Swift 4’s Codable
3 minutes reading

It is almost certain that at some point in your app development journey, you needed to (or you will soon :]) serialize some object or value and parse JSON response to your model. If I am right, then this might worth your time.
In Swift, we used to use NSCoding protocol to serialize our objects. To conform to NSCoding we very often ended up making our classes inherit from NSObject and then after some cha cha and samba and some freakishly long amount of time, we finally manage to implement the expected init(coder:) and encode(with:) methods. But what about structs right? Well, most people found the solution in introducing third party frameworks to their projects. Hopefully, the fight for serialization and mapping has come to an end.

What now?

Swift 4 introduces a protocol called Codable which is a composition of two other protocols: Encodable & Decodable. Codable allows us to serialize and deserialize classes, structs and enums with almost no effort. Most types including String, Int, Array, Dictionary are conforming to this protocol. So when we create a new type containing properties which already conform to Codable, we do not need to write one more line of code. The Person type below conforms to Codable just like that:

Serializing Person to JSON:

Voilà, person value converted to data just like that.

Now let’s deserialize:

What’s in it for me?

There are two awesome things that I found Codable useful for:

  1. Mapping
  2. Transformations
  3. Archival & Unarchival


Say you receive your responses as a JSON string (even better if it comes as encoded data). It would be delicious to initialize our types with that JSON string, right? Let’s write it down:

Thanks to powerful protocol extensions, once again, we need not do anything further with our types (multiline strings with triple quotation marks below, are also introduced in Swift 4).

A little bit of refactoring to Person:

Adding optionality to Mappable initializer is needed to avoid possible failures due to missing fields in the response. And when we make a property optional (friends in this case), Codable will still work if the optional field is not included in the data.
If you were using some third party framework like ObjectMapper for this, great news, you no longer need to. Not only it already offers the same functionality for mapping, it also saves you from finding the values with the keys by subscript. It infers the keys from the property name. Swift 4 also provides the CodingKey protocol to grant you the freedom of naming your properties as you like:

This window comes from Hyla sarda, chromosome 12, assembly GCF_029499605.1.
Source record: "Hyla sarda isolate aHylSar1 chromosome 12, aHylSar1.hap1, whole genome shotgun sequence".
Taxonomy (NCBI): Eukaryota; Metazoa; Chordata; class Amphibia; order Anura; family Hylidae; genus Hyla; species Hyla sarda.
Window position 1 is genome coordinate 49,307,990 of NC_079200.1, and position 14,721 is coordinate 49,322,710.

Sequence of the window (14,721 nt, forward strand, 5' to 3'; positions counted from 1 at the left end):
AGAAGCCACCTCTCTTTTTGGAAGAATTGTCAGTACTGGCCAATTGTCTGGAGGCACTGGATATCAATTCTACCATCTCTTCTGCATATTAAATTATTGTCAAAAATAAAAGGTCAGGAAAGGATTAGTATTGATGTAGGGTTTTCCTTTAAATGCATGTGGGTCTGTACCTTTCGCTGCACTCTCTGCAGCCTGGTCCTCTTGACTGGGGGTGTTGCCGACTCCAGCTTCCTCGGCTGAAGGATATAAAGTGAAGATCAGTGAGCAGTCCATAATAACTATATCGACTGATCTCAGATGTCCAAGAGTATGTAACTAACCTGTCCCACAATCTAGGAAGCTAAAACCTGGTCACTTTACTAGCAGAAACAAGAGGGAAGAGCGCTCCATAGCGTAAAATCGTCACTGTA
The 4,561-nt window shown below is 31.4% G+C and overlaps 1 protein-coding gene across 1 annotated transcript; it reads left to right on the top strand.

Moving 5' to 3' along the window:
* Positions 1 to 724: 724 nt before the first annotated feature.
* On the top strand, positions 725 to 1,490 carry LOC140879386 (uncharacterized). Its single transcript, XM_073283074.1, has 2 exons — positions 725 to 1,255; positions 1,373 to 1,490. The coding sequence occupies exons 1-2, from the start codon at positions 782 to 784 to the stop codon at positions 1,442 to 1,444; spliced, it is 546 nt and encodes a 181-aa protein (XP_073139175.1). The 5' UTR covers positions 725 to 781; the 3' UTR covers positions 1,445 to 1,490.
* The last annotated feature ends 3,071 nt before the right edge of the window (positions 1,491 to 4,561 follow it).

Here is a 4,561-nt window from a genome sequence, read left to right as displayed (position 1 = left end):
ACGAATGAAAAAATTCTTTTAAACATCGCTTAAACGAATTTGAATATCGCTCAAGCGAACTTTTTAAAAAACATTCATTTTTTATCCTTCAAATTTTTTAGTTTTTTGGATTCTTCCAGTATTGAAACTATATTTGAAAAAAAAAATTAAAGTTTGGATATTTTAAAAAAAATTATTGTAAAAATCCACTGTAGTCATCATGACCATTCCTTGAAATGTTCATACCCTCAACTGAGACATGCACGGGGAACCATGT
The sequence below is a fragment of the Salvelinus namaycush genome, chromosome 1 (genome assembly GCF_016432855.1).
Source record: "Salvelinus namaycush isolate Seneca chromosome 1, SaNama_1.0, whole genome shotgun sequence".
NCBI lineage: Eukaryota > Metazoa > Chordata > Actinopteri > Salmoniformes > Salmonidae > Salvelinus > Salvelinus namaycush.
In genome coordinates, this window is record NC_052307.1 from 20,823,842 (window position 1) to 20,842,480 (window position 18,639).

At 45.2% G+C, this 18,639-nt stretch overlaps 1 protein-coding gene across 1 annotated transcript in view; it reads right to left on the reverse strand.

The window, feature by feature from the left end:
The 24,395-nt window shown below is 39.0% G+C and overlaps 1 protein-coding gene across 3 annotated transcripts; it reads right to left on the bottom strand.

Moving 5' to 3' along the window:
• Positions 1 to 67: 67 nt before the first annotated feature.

I have changed name to alias and friends to comrades because I can.


Apart from modifying the naming of response parameters with CodingKey, we can also make structural changes with the response. One case would be using your own Coordinate type instead of latitude and longitude values received from the service call. Or I could wish to store the date string in various formats of Date type. To achieve that, we are going to need to implement the init(from:) method Decodable of protocol ourselves.

Let’s reimplement the Person type:

And the usage:

We used CodingKeys enum to be able to parse lat and long from the response and a DateFormatter to parse birth property as Date instead of String (I will come back to this in a moment). Notice how the name is nil since the jsonString does not contain name key and value. For our optional types, we have to use decodeIfPresent method instead of decode method. The down side is, if we were to perform transformation only on one property of a type with say ten properties, we will have to implement the assignments for all others in the usual manner too since the default extension cannot be used anymore.

The better way to transform Date would be to update our Mappableextension like the following:

This way, instead of creating a Date type from the String by ourselves, we tell the JSONDecoder how to parse String to Date. So this:

Is now just one line for every Date assignment:

And if the only transformation we need is about Date type, we no longer need to implement init(from decoder: Decoder) since JSONDecoder will be able to handle it with the default implementation.

Archival & Unarchival

NSKeyedArchiver & NSKeyedUnarchiver also supports Codable. Here is how we archive a value:
NSKeyedArchiver.archiveRootObject(person, toFile: "file")
Along with your classes that conform to NSCoding, now all your types that conform to Codable can be handled by NSKeyedArchiver.
Unarchival, here you go:
guard let data = NSKeyedUnarchiver.unarchiveObject(withFile: "file") as? Data else {return}
If you chose to encode your value with JSONEncoder and then archive it, you can decode it with JSONDecoder after unarchival.
This feature allows us to persistently store our Codable types.

Final Notes

As you know, Swift 4 is still being developed. For instance, you cannot conform to Codable in an extension (this will be fixed until first release of course). Apart from that, I have not faced with any other problem. If you decide to move forward to Swift 4 though, you can certainly use all these great features. Cheers!

Alp Avanoğlu

I follow the white rabbit

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